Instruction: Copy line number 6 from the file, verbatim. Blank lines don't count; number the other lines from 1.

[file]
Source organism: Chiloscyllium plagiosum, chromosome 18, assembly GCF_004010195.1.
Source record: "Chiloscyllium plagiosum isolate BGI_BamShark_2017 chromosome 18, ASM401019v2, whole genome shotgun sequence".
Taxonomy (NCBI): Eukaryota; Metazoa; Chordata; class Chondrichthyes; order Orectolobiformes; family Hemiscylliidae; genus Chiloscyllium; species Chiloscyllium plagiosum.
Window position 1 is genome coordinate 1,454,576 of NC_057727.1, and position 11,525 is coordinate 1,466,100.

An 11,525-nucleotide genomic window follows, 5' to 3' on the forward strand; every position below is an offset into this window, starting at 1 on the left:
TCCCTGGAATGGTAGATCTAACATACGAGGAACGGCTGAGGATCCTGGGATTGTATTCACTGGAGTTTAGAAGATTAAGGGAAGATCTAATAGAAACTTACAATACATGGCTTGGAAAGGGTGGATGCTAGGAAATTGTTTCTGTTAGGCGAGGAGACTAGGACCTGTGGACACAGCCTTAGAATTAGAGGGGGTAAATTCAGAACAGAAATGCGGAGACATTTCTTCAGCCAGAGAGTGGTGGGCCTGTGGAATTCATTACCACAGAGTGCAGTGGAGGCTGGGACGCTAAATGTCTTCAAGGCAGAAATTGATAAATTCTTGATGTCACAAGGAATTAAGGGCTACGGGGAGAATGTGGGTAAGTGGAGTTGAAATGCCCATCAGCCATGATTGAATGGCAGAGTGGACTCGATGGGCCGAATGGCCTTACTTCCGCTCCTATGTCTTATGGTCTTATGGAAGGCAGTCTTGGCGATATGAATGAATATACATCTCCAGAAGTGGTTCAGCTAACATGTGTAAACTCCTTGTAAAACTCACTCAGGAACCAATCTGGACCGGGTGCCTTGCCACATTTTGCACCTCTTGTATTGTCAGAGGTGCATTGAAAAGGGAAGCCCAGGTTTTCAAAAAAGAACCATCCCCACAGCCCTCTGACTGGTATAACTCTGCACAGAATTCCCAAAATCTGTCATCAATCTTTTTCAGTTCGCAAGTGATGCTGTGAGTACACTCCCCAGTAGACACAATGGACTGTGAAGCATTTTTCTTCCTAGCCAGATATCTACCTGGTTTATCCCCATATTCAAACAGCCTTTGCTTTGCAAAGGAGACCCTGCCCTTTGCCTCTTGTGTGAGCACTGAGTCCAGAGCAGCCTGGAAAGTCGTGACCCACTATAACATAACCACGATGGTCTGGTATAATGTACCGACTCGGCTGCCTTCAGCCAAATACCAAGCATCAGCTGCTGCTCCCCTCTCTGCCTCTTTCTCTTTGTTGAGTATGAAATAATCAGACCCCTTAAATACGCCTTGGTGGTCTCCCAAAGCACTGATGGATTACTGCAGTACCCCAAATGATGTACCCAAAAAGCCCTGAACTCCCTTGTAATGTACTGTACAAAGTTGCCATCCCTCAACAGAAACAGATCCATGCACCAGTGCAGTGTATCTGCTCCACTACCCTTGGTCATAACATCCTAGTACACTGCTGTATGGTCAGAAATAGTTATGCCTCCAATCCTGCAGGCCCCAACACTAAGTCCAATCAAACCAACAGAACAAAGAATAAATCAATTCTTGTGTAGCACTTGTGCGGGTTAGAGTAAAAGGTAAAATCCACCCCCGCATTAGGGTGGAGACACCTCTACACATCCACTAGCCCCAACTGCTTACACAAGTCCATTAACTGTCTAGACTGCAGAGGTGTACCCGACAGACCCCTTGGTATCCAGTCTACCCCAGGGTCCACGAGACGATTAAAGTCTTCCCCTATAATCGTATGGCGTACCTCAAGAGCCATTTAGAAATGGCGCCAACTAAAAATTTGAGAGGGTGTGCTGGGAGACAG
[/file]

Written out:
TCCCTGGAATGGTAGATCTAACATACGAGGAACGGCTGAGGATCCTGGGATTGTATTCACTGGAGTTTAGAAGATTAAGGGAAGATCTAATAGAAACTTACAATACATGGCTTGGAAAGGGTGGATGCTAGGAAATTGTTTCTGTTAGGCGAGGAGACTAGGACCTGTGGACACAGCCTTAGAATTAGAGGGGGTAAATTCAGAACAGAAATGCGGAGACATTTCTTCAGCCAGAGAGTGGTGGGCCTGTGGAATTCATTACCACAGAGTGCAGTGGAGGCTGGGACGCTAAATGTCTTCAAGGCAGAAATTGATAAATTCTTGATGTCACAAGGAATTAAGGGCTACGGGGAGAATGTGGGTAAGTGGAGTTGAAATGCCCATCAGCCATGATTGAATGGCAGAGTGGACTCGATGGGCCGAATGGCCTTACTTCCGCTCCTATGTCTTATGGTCTTATGGAAGGCAGTCTTGGCGATATGAATGAATATACATCTCCAGAAGTGGTTCAGCTAACATGTGTAAACTCCTTGTAAAACTCACTCAGGAACCAATCTGGACCGGGTGCCTTGCCACATTTTGCACCTCTTGTATTGTCAGAGGTGCATTGAAAAGGGAAGCCCAGGTTTTCAAAAAAGAACCATCCCCACAGCCCTCTGACTGGTATAACTCTGCACAGAATTCCCAAAATCTGTCATCAATCTTTTTCAGTTCGCAAGTGATGCTGTGAGTACACTCCCCAGTAGACACAATGGACTGTGAAGCATTTTTCTTCCTAGCCAGATATCTACCTGGTTTATCCCCATATTCAAACAGCCTTTGCTTTGCAAAGGAGACCCTGCCCTTTGCCTCTTGTGTGAGCACTGAGTCCAGAGCAGCCTGGAAAGTCGTGACCCACTATAACATAACCACGATGGTCTGGTATAATGTACCGACTCGGCTGCCTTCAGCCAAATACCAAGCATCAGCTGCTGCTCCCCTCTCTGCCTCTTTCTCTTTGTTGAGTATGAAATAATCAGACCCCTTAAATACGCCTTGGTGGTCTCCCAAAGCACTGATGGATTACTGCAGTACCCCAAATGATGTACCCAAAAAGCCCTGAACTCCCTTGTAATGTACTGTACAAAGTTGCCATCCCTCAACAGAAACAGATCCATGCACCAGTGCAGTGTATCTGCTCCACTACCCTTGGTCATAACATCCTAGTACACTGCTGTATGGTCAGAAATAGTTATGCCTCCAATCCTGCAGGCCCCAACACTAAGTCCAATCAAACCAACAGAACAAAGAATAAATCAATTCTTGTGTAGCACTTGTGCGGGTTAGAGTAAAAGGTAAAATCCACCCCCGCATTAGGGTGGAGACACCTCTACACATCCACTAGCCCCAACTGCTTACACAAGTCCATTAACTGTCTAGACTGCAGAGGTGTACCCGACAGACCCCTTGGTATCCAGTCTACCCCAGGGTCCACGAGACGATTAAAGTCTTCCCCTATAATCGTATGGCGTACCTCAAGAGCCATTTAGAAATGGCGCCAACTAAAAATTTGAGAGGGTGTGCTGGGAGACAG